You could do that, yes... some of us (like myself) are just doing the bump because we'd like to see the thread go somewhere, but have neither the time nor energy to do it ourselves...
Fear not! It is I! He who should be editing a manuscript, but prefers to waste time on oc.net! (That's an appropriately long Byzantine Title to go along with Protovestiarios, no?)
If anyone wants to read the most recent authoritative sources of Orthodox teaching, they should run to the library and find E. J. Kimmel's Monumenta Fidei Ecclesiae Orientalis
, and if they are particularly bright-eyed, bushy-tailed and full of boyish pluck, as Yeats would say (or was that Byron?...my High School English teacher would kill me), then also check out J. Messoloras' Symbolics
In a certain sense, there IS no "binding and ecumenical" statement from the Orthodox Church after the various Palamite councils in the 14th century. However, there are certainly a good number of major Synods, all of which are quite authoritative and which speak to pressing theological concerns. Here are some of the most recent:
1) The correspondence of Jeremiah II, Patriarch of Constantinople, with the Tubingen theologians. These letters were read and approved (in some cases signed) by many members of the Constantinopolitan Synod, including other Patriarchs. Discusses many standard points of theology and, in general, gives the Germans a right proper heave-ho. Available in English here: http://store.holycrossbookstore.com/916586820.html
2) The various Synods that condemned the so-called Confessio Fidei Reverendissimi Domini Cyrilli, Patriarchae Constantinopolitani
(known as the "Eastern Confession of the Christian Faith" by Patriarch Cyril Lukaris). This confession of Faith, published in 1629 in Latin and 1631 in Greek, claimed to be written by Patriarch Cyril, but most Orthodox scholars believe it was some sort of forgery. At any rate, the Confession basically presented straight-forward TULIP Calvinism as if it were the faith of the Greek Orthodox. Thus, one year after Cyril's death, a fairly large Constantinopolitan Synod (1638) condemned the teachings of the Confession, as did another Constantinopolitan Synod in 1639 and yet another one in Yasi (Moldovia) in 1642. Furthermore, the so-called Jerusalem Council of 1672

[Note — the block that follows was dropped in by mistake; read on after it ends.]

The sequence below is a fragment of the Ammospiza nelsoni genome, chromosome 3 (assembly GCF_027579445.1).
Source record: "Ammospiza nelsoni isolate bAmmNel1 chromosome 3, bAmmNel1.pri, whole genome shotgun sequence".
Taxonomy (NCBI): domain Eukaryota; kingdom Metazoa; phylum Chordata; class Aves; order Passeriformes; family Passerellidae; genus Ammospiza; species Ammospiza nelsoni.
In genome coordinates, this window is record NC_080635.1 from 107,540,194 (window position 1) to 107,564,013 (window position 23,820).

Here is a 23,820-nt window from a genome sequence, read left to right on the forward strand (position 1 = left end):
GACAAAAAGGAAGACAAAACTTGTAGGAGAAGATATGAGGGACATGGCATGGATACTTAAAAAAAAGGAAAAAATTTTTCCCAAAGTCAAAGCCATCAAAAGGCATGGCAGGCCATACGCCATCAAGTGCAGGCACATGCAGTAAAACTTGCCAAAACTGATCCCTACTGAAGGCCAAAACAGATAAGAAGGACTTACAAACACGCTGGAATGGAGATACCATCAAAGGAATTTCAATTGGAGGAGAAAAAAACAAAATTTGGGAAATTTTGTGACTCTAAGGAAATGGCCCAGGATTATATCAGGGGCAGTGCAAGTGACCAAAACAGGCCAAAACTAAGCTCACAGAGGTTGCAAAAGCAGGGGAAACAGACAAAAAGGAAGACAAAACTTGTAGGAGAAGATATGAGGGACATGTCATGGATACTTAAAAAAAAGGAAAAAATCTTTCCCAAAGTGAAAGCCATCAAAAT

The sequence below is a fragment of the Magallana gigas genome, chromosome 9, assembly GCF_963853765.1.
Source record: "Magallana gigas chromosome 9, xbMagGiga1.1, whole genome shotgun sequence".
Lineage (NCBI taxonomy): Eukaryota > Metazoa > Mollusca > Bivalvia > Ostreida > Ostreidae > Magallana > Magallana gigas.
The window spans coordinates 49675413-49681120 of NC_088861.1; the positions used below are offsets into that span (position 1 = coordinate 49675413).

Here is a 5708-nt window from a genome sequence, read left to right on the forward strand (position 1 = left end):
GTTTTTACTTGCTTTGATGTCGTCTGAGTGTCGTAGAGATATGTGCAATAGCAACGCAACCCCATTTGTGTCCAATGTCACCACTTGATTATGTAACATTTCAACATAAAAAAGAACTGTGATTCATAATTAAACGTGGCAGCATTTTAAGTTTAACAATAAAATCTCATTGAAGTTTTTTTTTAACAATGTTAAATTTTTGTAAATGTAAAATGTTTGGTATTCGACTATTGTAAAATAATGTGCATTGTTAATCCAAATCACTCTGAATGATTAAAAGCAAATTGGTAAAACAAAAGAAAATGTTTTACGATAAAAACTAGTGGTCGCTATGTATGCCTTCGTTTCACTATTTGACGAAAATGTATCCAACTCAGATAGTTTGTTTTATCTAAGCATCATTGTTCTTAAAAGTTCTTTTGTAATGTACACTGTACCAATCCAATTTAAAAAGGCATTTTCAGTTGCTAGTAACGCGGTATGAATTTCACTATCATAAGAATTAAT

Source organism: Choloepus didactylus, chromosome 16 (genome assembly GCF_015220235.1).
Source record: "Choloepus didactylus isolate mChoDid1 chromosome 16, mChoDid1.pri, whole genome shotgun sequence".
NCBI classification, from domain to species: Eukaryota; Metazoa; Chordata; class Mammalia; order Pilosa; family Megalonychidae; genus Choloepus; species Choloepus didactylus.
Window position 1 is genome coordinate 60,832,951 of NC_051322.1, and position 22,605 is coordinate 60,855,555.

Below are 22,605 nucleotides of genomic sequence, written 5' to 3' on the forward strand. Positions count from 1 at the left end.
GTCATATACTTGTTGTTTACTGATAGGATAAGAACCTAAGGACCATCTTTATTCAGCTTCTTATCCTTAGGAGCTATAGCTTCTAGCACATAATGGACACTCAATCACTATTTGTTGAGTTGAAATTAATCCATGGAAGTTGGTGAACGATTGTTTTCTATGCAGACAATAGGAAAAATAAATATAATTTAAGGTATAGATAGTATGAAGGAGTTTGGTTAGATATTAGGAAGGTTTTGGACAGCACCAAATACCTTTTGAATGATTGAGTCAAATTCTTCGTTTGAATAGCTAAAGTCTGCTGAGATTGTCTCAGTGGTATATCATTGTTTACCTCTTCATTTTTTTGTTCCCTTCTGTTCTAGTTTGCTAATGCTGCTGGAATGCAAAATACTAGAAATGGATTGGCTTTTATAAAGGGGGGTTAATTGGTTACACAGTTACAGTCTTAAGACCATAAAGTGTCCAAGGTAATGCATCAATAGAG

stated that "Cyril's Confession is not the Confession of the Eastern Church." The same Council specifically rejected double predestination and justification by faith alone, and also reiterated that the filioque is not orthodox. However, the Council denied that Cyril himself had actually written the confession (thus they condemned the writing and not the man). In general, this is an important and rather authoritative Orthodox expression of doctrine (contra both the RCC and Protestants).
3) Although not nearly as significant as point No. 2, we cannot forget the statement of Patriarchs Jeremiah III of Constantinople, Athanasios of Antioch and Chrysanthos of Jerusalem, written in 1716 to Peter the Great in response to his request to clarify the Orthodox response to Anglicans.
After this, of course, there are smaller things. Here's a list from the standard article on this topic (http://www.goarch.org/en/ourfaith/articles/article7064.asp
Encyclical of the Synod in Constantinople in 1722 to the Orthodox Antiochians.
Confessions of Faith of the Synod in Constantinople in 1727.
Encyclical of the Synod in Constantinople in 1836; Against the Protestant Missionaries.
Encyclical of the Synod in Constantinople in 1838: Against the Latin Innovations.
Reply of the Orthodox Patriarchs of the East to Pope Pius IX in 1848.
Gregory VI, Patriarch of Constantinople: Rejection of the Pope's Invitation to the Latin Synod in Vatican, 1868.
Answer of Synod of Constantinople in 1895 to Pope Leo XIII.
Decree of the Orthodox Conference in Moscow in 1948 against Papism.
Encyclicals of the Patriarchate of Constantinople referring to the Ecumenical Movement of the Churches in 1920 and 1952.
To that I would add (possibly) the position papers of the various Orthodox Patriarchates and Churches during the Pre-Conciliar meetings (in preparation for the Great and Holy Synod) in the 60s and 70s.